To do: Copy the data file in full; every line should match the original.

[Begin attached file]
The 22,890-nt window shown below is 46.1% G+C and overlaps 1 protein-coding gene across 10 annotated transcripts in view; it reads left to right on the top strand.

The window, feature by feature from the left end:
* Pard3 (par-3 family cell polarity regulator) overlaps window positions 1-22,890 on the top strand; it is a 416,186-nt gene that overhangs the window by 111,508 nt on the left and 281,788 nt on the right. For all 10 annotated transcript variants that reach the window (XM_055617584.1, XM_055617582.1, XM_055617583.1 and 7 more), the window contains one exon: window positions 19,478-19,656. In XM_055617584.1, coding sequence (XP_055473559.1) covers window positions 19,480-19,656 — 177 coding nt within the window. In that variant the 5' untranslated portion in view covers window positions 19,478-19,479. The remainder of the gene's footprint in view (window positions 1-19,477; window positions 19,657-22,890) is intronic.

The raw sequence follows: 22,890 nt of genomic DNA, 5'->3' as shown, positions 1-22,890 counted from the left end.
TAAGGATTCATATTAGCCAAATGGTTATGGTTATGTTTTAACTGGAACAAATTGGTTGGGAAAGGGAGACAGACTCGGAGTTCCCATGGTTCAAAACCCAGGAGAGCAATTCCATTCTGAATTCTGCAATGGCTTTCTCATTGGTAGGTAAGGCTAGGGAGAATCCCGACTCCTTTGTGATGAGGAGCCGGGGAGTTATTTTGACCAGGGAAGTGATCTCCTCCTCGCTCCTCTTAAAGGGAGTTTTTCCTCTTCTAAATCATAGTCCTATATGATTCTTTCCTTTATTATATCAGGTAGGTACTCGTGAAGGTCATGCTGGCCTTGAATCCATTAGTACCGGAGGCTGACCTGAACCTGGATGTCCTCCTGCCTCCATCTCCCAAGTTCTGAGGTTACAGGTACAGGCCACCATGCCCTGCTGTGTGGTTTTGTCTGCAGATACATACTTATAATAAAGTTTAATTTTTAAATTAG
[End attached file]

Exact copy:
The 22,890-nt window shown below is 46.1% G+C and overlaps 1 protein-coding gene across 10 annotated transcripts in view; it reads left to right on the top strand.

The window, feature by feature from the left end:
* Pard3 (par-3 family cell polarity regulator) overlaps window positions 1-22,890 on the top strand; it is a 416,186-nt gene that overhangs the window by 111,508 nt on the left and 281,788 nt on the right. For all 10 annotated transcript variants that reach the window (XM_055617584.1, XM_055617582.1, XM_055617583.1 and 7 more), the window contains one exon: window positions 19,478-19,656. In XM_055617584.1, coding sequence (XP_055473559.1) covers window positions 19,480-19,656 — 177 coding nt within the window. In that variant the 5' untranslated portion in view covers window positions 19,478-19,479. The remainder of the gene's footprint in view (window positions 1-19,477; window positions 19,657-22,890) is intronic.

The raw sequence follows: 22,890 nt of genomic DNA, 5'->3' as shown, positions 1-22,890 counted from the left end.
TAAGGATTCATATTAGCCAAATGGTTATGGTTATGTTTTAACTGGAACAAATTGGTTGGGAAAGGGAGACAGACTCGGAGTTCCCATGGTTCAAAACCCAGGAGAGCAATTCCATTCTGAATTCTGCAATGGCTTTCTCATTGGTAGGTAAGGCTAGGGAGAATCCCGACTCCTTTGTGATGAGGAGCCGGGGAGTTATTTTGACCAGGGAAGTGATCTCCTCCTCGCTCCTCTTAAAGGGAGTTTTTCCTCTTCTAAATCATAGTCCTATATGATTCTTTCCTTTATTATATCAGGTAGGTACTCGTGAAGGTCATGCTGGCCTTGAATCCATTAGTACCGGAGGCTGACCTGAACCTGGATGTCCTCCTGCCTCCATCTCCCAAGTTCTGAGGTTACAGGTACAGGCCACCATGCCCTGCTGTGTGGTTTTGTCTGCAGATACATACTTATAATAAAGTTTAATTTTTAAATTAG